Is a doctor-supervised Diet plan for you?
BY PAMELA LUTRELL
Fireworks are quiet, stockings are packed, and San Antonians once again stare down New Year’s resolutions with planning, hope and extra pounds. Popular diet programs flood the market and confuse the brain. ABC even premieres this month a new reality competition titled My Diet Is Better than Yours, where personal trainers will pit their contestants and diets against one another.
However, true reality lives in local neighborhoods where some are making the decision to allow a medical professional, not a personal trainer, to oversee the weight-loss plan. Linda Ratner is an active mother of three and medical administrator of six urgent care clinics. “Interestingly, I have never had to struggle with my weight. I was always relatively thin and athletically built,” Ratner says. “I think my struggle began when my hormones changed, and combined with a less active, unhealthy lifestyle and working crazy long hours, it became the perfect storm.”
She also credits a high stress level with weight gain and the onset of high blood pressure. The health discussion resulted in Ratner beginning a program called Ideal Protein (www.idealprotein.com) offered and monitored by her physician.
“The biggest advantage of a diet done along with my doctor was the accountability,” she says. “And the comfort of knowing that this plan is safe. I am required to go in for weekly weigh-ins, measurements and counseling sessions.”
After six weeks, Ratner was down 20 pounds. She believes doing this program with her physician has changed her lifestyle. “Today, I am much more aware of the bad carbs I consume, and I realize I cannot eat as I did in my youth,” she says. “I no longer need the large servings, and I even replaced my coffee with green tea.” She believes the greatest benefit of the journey has been to acknowledge how incredible her body really is.
Physician’s Assistant-Certified Shawn Mollica of the Deerwood Family Practice also recommends the Ideal Protein plan to her patients. “This particular diet resets your pancreas and liver,” she says.“This is what most people need to be able to start losing weight and to keep it off.” Mollica lost 25 pounds in about three months and has kept it off because it was a lifestyle change. “It is not a yo-yo diet,” she said. “It is designed in four phases in order to prevent the patient from returning to old habits.”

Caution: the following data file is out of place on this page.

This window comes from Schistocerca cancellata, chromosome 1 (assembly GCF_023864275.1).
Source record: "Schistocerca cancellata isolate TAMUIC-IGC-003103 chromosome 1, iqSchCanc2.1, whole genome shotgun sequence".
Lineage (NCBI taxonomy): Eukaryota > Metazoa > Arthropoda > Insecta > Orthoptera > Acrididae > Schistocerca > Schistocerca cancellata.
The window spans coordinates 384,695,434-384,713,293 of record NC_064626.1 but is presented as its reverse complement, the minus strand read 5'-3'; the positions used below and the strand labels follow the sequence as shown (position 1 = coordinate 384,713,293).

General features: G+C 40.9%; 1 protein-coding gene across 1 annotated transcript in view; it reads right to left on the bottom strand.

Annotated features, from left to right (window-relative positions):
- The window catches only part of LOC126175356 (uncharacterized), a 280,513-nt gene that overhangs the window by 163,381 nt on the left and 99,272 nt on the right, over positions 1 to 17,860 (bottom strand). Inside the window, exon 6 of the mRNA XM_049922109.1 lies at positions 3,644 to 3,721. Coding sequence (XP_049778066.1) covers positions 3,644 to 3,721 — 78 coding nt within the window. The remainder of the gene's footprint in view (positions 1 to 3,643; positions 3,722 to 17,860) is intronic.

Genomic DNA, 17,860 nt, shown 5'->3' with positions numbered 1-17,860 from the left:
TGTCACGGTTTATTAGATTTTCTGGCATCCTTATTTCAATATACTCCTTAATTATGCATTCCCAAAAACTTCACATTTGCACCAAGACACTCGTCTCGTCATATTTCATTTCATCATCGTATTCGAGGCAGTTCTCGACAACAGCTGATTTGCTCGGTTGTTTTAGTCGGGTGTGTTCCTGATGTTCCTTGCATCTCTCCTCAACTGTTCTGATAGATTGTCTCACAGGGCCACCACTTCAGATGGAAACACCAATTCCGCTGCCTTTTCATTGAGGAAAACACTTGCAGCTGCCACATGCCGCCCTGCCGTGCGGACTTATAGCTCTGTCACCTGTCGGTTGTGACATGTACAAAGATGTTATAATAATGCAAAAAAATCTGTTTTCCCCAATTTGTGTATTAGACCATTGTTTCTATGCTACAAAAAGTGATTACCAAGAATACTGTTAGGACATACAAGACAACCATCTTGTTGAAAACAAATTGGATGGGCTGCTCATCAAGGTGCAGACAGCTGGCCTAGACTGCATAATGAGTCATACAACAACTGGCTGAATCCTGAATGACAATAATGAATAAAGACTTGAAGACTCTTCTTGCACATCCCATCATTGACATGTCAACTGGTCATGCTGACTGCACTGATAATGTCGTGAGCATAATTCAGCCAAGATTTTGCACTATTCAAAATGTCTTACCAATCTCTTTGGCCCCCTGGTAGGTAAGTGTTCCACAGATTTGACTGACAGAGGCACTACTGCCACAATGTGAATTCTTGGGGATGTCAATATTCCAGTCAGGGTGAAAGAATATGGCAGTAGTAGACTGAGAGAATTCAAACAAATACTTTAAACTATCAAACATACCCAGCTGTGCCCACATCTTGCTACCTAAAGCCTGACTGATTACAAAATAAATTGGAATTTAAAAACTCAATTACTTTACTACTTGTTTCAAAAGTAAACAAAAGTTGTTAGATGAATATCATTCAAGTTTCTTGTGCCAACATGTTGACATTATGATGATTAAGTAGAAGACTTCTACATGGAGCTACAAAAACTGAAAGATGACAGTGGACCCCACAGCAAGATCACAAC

As a medical professional, Mollica is prepared to hear all of the excuses women make about dieting. “I could write a book,” she says.
“I tell people I am sympathetic to their issues, but you must get over them. You can do anything you set your mind to if you want it bad enough.”
Mollica believes her role is a vital one — to oversee medications associated with health issues that are a result of obesity; education about changing the lifestyle, including food choices and exercise; and encouragement along the way.
There is another diet program that was developed by doctors for their diabetic patients in the 1980s. Medifast is one of the few clinically proven andsubstantiated weight-loss programs available. Medifast offers programs and products developed by physicians and has been recommended by 20,000 doctors since 1980. There are three San Antonio
Another point of view
Dr. Kathleen Hands, M.D., of the Thyroid and Endocrine Center of South Texas, throws up the caution flag about any “diet” plan. She believes the doctor’s role is to assist the patient to see why he or she is overweight and how proper nutrition will help. “It is better to pay for a fitness coach than a diet plan,” she says. “There is no magical diet, and women should think twice about going on one.” She believes most weight lost on many diets will be gained back unless there is a true change in habits. As a thyroid specialist, Dr. Hands cautions, “Remember, problems with your thyroid have nothing
to do with obesity.”